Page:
- New Vehicle Market Share: Lithia looks to improve dealerships that are underachieving the OEM’s market share performance goals. They target improvement from 75% of the OEM target to 125%.
- Used Vehicle Units: The company seeks to triple the number of used vehicles sold per store per month.
- F&I Profit: By focusing on cross-selling F&I, Lithia seeks to improve GPUs from $700 to over $1,450.
- Service & Parts: Similar to improving market share targets, the company seeks to improve CSI scores. In addition to improving relations with customers, this focus positively influences relationships with manufacturers.
- SG&A Reduction: Lithia seeks to use its scale to reduce SG&A expense to below 65% from approximately 90% for its targets pre-acquisition.
In summation, Lithia aims to improve pre-tax margins of its targets from under 1% of revenues to above 3%. To quote the CEO, Bryan DeBoer, on the recent earnings call, “Lithia’s model has always been to buy value-based investments that underperform.” Targeting dealerships with thin profit margins also allows Lithia to grow revenues and increase its distribution network while potentially reducing the amount of Blue Sky paid. However, as noted in the Haig report, lower margin dealerships can often attain higher Blue Sky multiples, resulting in favorable returns for sellers as well.
Lithia’s aggressive growth strategy may pay off if they don’t overspend on dealerships over the next five years. Depending on which markets they target, they’ll also need to be strategic to avoid cannibalizing their current sales as they expand. Investors may well reward them if they hit their growth targets, but private dealerships also stand to benefit from an aggressive buyer in the market. This will be particularly true if Lithia falls behind its growth targets, as private dealers looking to exit may be able to extract more blue sky value out of the deal. Dealers in markets competing with Lithia may also see a shift in their pricing strategy, as the company touts 43% of its transactions with customers as “negotiation free,” potentially implying more competitive (read: lower) prices.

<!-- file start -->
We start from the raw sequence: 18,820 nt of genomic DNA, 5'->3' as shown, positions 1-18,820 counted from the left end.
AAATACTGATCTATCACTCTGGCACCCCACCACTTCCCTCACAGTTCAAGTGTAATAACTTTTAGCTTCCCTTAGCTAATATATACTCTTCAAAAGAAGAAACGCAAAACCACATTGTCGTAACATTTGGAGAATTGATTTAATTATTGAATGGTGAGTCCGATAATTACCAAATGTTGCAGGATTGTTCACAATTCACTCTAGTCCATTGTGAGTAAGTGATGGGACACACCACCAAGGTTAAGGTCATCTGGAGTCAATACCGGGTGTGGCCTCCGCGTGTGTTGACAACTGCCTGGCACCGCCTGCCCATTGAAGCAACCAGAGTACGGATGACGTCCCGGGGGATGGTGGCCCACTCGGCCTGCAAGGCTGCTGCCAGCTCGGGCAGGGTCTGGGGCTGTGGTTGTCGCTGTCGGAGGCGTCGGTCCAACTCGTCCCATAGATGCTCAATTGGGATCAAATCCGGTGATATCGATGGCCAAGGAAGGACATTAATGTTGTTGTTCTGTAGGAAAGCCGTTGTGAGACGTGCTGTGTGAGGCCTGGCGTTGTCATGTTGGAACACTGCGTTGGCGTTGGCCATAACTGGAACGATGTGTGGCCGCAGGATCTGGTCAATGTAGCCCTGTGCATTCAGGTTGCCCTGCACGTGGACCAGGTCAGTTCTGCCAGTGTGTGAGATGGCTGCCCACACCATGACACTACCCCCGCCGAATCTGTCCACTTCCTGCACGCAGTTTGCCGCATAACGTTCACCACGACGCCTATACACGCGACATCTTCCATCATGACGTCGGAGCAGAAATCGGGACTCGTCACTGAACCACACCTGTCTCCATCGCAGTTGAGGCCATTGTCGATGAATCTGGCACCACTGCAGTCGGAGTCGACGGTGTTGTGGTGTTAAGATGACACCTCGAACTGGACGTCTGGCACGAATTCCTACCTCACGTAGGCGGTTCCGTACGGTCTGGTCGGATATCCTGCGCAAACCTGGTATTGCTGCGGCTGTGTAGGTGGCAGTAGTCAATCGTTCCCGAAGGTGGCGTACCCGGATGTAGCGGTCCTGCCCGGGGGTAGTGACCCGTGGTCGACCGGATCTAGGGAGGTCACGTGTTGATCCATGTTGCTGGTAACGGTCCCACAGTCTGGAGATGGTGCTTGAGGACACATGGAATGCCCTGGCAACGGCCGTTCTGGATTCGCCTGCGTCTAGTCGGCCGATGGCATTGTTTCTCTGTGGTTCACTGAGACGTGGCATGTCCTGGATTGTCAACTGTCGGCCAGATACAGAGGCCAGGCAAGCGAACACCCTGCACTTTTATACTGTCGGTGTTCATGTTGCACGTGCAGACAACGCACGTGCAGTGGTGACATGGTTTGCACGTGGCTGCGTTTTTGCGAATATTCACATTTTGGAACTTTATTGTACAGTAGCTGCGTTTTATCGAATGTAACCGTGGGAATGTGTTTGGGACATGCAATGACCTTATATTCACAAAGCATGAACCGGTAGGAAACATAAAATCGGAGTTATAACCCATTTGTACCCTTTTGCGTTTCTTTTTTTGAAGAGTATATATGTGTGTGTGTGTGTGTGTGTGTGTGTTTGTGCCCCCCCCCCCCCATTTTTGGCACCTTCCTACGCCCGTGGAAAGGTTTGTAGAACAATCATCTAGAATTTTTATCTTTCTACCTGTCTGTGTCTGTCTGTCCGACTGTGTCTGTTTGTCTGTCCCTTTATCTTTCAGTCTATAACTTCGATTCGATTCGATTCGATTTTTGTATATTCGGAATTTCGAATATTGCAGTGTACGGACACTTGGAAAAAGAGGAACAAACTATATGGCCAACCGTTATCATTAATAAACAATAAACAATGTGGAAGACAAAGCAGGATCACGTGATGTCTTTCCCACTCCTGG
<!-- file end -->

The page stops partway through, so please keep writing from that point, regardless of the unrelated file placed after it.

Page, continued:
At Mercer Capital, we follow the auto industry closely in order to stay current with trends in the marketplace. Surveying the operating performance and strategic investment initiatives of the public new vehicle retailers gives us insight into the market that may exist for a private dealership. To understand how the above themes may or may not impact your business, contact a professional at Mercer Capital to discuss your needs in confidence.